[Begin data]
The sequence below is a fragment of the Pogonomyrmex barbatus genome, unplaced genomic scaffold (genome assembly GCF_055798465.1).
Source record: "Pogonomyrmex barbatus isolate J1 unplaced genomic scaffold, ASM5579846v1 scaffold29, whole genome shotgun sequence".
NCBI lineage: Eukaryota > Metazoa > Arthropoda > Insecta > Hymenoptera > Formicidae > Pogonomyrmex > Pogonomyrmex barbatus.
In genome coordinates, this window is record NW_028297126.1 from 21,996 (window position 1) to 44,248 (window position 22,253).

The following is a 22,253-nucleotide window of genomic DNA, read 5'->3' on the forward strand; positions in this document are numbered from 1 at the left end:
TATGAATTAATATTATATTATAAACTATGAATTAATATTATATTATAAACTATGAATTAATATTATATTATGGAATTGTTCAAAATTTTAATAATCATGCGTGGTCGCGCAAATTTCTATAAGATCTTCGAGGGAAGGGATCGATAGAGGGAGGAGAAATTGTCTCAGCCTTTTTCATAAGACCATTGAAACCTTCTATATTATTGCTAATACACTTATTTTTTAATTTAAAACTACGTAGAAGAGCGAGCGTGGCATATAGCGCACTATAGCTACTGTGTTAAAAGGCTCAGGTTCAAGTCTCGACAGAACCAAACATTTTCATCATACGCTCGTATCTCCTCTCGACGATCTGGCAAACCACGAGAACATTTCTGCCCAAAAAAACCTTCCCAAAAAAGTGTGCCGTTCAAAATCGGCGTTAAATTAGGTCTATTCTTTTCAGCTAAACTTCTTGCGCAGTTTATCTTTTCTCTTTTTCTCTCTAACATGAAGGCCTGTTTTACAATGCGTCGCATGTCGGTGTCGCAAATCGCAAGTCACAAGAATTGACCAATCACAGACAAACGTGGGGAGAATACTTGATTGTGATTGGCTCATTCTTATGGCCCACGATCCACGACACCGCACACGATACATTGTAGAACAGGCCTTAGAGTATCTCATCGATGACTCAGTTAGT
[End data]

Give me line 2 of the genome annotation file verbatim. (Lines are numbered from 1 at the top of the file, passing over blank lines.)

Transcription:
Source record: "Pogonomyrmex barbatus isolate J1 unplaced genomic scaffold, ASM5579846v1 scaffold29, whole genome shotgun sequence".